Nicodemus and Us

This is my second “blog in a time of pandemic.” And it fits also in my ongoing series of reflections on the Sunday readings. (I rely greatly in these comments on the scholarship of the late Raymond E. Brown, and I love his idea that “eternal life” that is featured so much in the Fourth Gospel is “the life that death can’t touch.” Very apropos of this time of pandemic.)

We are so used to shopping and eating out and going to shows and sports events that this Covid-19 business of locking us down comes as a huge shock. More than a shock it presents us with a crisis. Who are we? What kind of people? What shapes our identity and sense of belonging? Will we look out for ourselves, or for each other? Do we live one-dimensional lives, or full-dimensional?

The church, in its wisdom, has appointed for our Gospel readings during the Lenten season (year A in the Revised Common Lectionary), the four great dialogs of the Gospel of John. Chapter three is Nicodemus—to be read the second Sunday of Lent. Chapter four, the Samaritan Woman at the Well, is set for the third. Chapter nine, the Man Born Blind is read on the fourth. And chapter 11, the Raising of Lazarus and the dialogs with his sisters, Mary and Martha.

Though we are already coming up on Lent Four, I will reach back and deal here with Nicodemus, who could be called the patron saint of religious types. If you think of yourself as a regular at church, synagogue, or mosque services, you should think on Nicodemus. He comes to Jesus impressed. If you are a BIG FAN of any celebrity, you might approach them declaring yourself as such in the belief that a little of the celebrity’s sparkle might rub off on you. You might think of yourself as possessing a nice chunk of inside knowledge. If you think of yourself as a faithful worshipper, you might think you are all of the above when it comes to God.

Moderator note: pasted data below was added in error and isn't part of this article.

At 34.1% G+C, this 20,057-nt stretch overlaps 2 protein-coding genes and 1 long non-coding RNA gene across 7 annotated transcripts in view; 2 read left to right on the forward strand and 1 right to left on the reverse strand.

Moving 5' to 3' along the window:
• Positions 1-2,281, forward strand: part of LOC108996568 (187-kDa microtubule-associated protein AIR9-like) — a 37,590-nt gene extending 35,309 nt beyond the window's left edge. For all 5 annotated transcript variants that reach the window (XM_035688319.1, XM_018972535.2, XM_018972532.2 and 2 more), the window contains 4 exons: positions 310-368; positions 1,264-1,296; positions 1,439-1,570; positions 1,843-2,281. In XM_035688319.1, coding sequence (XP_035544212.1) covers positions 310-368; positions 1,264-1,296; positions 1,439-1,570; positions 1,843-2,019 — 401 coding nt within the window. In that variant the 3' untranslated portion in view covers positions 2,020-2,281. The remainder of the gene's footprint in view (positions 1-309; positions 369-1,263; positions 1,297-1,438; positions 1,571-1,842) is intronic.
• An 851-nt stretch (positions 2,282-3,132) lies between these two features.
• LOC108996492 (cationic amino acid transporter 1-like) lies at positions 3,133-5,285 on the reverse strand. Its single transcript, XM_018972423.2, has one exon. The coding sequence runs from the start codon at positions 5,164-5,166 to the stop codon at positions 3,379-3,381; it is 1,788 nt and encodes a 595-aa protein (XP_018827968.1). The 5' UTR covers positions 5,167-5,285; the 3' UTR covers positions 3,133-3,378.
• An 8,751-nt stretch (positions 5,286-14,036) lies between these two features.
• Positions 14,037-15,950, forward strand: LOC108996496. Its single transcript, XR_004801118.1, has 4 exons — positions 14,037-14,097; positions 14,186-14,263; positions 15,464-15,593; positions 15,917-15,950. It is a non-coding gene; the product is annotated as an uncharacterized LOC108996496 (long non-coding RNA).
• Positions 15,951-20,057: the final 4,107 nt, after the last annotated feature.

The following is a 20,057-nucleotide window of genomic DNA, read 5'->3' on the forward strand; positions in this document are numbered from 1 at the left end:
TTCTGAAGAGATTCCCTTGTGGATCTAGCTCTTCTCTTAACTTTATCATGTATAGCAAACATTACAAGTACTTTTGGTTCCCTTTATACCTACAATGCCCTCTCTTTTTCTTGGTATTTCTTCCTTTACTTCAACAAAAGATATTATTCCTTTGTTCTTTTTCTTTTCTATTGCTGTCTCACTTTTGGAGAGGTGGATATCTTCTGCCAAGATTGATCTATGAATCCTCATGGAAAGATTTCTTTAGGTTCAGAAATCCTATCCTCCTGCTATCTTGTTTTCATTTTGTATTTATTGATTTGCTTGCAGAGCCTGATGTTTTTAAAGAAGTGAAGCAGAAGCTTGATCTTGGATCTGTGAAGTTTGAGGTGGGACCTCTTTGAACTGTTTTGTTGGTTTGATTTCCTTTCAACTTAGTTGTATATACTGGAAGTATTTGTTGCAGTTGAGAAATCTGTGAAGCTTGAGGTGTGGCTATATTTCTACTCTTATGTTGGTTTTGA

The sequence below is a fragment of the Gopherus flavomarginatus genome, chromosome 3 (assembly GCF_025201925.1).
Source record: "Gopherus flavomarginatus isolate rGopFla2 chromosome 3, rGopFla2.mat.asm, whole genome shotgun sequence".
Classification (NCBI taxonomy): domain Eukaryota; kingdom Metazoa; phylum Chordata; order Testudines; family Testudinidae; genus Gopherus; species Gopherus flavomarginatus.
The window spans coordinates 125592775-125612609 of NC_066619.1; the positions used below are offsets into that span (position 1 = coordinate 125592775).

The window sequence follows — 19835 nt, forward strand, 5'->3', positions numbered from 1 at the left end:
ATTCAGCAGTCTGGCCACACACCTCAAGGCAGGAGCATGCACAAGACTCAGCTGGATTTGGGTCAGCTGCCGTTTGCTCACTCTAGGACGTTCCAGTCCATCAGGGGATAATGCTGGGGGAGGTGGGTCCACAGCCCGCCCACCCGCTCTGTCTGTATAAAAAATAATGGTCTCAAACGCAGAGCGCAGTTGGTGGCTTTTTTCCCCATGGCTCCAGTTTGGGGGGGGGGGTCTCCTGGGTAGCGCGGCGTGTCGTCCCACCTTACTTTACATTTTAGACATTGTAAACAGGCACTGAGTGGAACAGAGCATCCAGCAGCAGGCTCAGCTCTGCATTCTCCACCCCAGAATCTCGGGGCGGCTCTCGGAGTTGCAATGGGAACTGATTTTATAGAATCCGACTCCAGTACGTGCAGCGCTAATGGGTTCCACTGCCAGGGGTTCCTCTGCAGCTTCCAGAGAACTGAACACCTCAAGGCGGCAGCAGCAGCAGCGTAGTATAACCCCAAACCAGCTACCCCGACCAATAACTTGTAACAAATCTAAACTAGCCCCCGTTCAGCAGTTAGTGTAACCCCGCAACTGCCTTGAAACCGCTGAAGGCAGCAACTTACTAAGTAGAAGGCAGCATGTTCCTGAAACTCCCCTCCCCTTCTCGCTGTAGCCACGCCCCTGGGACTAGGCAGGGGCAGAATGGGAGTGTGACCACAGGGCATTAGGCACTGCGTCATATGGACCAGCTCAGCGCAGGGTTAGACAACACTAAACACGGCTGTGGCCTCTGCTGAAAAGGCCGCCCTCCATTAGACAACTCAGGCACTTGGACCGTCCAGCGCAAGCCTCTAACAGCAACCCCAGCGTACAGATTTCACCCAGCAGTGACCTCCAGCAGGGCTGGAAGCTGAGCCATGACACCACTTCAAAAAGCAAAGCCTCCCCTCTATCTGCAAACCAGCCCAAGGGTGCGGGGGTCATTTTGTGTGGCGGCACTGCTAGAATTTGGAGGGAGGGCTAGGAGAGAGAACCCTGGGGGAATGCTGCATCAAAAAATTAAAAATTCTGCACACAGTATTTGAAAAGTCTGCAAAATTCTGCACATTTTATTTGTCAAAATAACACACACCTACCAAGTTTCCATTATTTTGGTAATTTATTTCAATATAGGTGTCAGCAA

But Nicodemus comes to Jesus at this time by night. The entirety of the Fourth Gospel has been handed down to us from an author and a community that are under pressure. Their friends and family look at them with anything from suspicion to contempt because they trust in Jesus Christ. Nicodemus stands in this story as a kind of  a patron saint of the religious, but also of the religious who prefer shadows to the light of day.

Sometimes you and I would rather not be believers out loud. It’s not cool to be out in front. In private we may feel inspired by Christ, but sticking our necks out in public may be dangerous. We might lose friends and find ourselves REALLY socially isolated.

So, when Nicodemus, speaking in the “we,” to show that he represents here the religious establishment, declares that he and others are impressed with Jesus’ signs, or miracles, Jesus draws him further up and further in. And at the same time he addresses the fear and reticence that Nicodemus has about being an outlier because of his nascent faith. He does this by challenging Nicodemus: To see the kingdom of God one must be born from above. In John, Jesus rarely speaks of the kingdom of God. John probably knew of other gospel traditions that did use that term, just as Jesus must have. But John remembers Jesus using a term that is much more challenging: eternal life—the life that death can’t touch.